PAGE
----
I think I might have to drop down to posting once every two weeks because I’ve been obscenely busy. Sorry to say that but life’s getting ahead of me, and I need to get a drop on it before it attacks!
That said, lately I’ve noticed I’m reading queries or manuscripts that are great for one reason or another but I couldn’t publish them if I wanted to. With some of them the plot is fantastic but the writing needs more work than we can offer, while with others it’s the reverse. And when I’m editing there’s also the unfortunate conflict between something I like and something I can publish.
The frustrating reality, for both me and writers that work with an editor, is that any work we receive is going to require some level of editing. It’s not a fun project, and it’s sometimes painful for both the writer and the editor. But the fact is that even Stephen King has needed editors – and he’s had disagreements with them (The Stand’s being cut down for brevity and later returned to its original form is an example).
Authors need to remember that publishing, in its bones, is a business. The beauty of the artwork is important, but a published work needs to reach the widest possible market so that it can make the most money and give everyone involved a paycheck. The sad reality is that if we publish something that doesn’t sell we don’t make a dime on it. In fact, we lose money. Publishing isn’t exactly a quick and easy process; it takes months of work on the behalf of everyone involved (including the author), and if we don’t sell enough copies that effort is, unfortunately, for nothing.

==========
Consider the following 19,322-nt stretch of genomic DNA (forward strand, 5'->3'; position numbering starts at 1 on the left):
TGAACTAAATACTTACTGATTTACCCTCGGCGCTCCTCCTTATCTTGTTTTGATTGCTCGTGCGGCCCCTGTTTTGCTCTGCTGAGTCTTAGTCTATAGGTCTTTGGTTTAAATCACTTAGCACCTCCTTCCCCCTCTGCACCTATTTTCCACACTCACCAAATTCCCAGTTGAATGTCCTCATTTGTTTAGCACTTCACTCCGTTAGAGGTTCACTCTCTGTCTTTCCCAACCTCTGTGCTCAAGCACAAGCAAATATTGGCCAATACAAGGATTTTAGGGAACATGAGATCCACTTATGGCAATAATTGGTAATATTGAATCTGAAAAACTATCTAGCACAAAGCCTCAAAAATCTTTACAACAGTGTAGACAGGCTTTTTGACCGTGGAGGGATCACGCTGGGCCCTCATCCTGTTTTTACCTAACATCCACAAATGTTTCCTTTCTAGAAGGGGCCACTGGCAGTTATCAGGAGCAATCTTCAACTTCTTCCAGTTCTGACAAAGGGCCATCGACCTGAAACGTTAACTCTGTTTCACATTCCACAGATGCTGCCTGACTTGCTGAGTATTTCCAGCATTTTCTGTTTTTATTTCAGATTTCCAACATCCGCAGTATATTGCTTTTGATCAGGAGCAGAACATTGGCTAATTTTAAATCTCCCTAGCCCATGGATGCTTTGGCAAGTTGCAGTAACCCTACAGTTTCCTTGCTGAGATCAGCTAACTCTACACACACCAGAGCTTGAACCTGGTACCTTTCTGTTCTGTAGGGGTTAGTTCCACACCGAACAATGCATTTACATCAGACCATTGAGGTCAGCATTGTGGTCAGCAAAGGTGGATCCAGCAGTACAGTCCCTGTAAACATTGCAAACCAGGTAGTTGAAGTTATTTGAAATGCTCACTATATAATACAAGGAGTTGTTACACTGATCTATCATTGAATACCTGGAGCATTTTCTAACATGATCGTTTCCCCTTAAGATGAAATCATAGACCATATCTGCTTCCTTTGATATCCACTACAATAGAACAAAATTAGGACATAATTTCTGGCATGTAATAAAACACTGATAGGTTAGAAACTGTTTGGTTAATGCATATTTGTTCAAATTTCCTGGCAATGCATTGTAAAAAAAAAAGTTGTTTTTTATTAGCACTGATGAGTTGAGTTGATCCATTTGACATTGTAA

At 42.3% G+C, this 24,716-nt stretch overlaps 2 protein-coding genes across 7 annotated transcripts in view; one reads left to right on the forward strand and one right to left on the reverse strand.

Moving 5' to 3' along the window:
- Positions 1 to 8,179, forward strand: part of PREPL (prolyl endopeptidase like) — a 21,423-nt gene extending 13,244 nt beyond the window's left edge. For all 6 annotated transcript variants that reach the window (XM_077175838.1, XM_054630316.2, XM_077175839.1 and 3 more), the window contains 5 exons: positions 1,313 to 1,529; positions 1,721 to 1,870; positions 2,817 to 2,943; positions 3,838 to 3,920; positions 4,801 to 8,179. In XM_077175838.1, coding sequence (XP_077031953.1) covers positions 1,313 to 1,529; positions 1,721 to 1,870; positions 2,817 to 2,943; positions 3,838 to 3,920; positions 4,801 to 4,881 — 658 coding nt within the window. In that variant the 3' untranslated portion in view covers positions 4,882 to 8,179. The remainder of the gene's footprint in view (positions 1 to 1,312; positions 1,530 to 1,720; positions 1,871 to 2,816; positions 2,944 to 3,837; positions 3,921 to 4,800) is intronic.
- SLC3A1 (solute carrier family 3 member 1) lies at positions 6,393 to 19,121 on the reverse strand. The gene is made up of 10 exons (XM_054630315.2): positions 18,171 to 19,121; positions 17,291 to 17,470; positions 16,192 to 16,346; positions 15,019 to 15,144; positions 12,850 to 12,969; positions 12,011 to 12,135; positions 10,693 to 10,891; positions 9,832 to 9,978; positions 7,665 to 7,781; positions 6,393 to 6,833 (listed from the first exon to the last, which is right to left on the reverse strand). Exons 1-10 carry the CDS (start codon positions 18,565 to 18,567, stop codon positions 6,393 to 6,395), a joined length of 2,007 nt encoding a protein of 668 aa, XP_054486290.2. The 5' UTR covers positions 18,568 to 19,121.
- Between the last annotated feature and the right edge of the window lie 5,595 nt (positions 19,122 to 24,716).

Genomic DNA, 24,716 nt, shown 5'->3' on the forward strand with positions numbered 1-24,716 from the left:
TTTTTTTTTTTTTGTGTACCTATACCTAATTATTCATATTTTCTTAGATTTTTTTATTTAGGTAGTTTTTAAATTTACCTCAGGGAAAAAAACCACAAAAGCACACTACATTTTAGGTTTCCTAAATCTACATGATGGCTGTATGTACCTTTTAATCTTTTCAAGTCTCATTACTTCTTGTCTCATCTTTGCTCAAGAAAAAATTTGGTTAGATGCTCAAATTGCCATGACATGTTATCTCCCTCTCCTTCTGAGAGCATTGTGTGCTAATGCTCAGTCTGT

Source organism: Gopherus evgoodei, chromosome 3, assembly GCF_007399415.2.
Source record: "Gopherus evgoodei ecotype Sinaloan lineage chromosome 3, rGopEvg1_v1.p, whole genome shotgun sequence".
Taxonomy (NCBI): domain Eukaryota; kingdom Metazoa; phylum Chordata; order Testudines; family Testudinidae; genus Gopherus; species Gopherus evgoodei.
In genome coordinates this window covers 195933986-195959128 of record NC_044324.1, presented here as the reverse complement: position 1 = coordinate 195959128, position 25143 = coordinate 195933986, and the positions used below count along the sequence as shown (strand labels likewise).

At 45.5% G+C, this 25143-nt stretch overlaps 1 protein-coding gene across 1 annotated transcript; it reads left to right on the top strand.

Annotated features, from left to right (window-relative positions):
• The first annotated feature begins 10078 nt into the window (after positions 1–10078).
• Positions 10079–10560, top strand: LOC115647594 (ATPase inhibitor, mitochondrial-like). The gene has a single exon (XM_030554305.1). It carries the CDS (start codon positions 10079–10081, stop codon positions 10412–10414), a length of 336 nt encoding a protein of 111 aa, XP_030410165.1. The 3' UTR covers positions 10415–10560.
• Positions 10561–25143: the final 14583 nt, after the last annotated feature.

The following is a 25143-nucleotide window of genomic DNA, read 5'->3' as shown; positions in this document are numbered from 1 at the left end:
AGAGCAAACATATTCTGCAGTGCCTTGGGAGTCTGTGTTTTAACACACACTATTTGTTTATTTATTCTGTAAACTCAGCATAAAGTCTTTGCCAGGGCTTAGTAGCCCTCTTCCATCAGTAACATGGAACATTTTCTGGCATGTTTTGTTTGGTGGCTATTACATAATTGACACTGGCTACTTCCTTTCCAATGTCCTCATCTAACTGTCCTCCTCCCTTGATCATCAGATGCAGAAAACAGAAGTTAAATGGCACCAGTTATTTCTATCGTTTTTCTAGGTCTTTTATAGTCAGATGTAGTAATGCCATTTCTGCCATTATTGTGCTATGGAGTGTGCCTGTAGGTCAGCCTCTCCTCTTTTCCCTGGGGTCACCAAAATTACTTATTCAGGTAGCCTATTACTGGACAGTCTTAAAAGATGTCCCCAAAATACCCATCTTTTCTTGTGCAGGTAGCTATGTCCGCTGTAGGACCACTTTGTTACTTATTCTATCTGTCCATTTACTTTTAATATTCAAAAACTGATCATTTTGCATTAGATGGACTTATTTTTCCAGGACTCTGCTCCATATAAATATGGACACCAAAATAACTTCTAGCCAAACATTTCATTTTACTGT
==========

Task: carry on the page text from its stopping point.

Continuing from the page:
So what does this mean? It means that unless we, the company, the editors, are certain that what we have is the best possible manuscript it can be, how can we get behind it? Working at a small publishing company, I don’t get a paycheck. I don’t get paid hourly, by manuscript, or by month. I get paid royalties, just like the author (and the cover artist, actually). So the unfortunate reality is that unless something looks like it will sell I have to reject it.
The reason I’m mentioning this is that a lot of authors think that editors are heartless or ruthless when we’re editing, and that’s somewhat true. I can’t allow how much I like a manuscript to change the fact that sometimes I’m going to need to go in with forceps and a scalpel to do corrective surgery. And to be honest, the more I like a novel the harder I’m going to be on it. This is because I want the manuscripts potential to be realized as much as possible. In some ways, as backwards as it may seem, the harder an editor is on your manuscript the more work they’re putting into it and the more they believe in it. At least that’s true for me.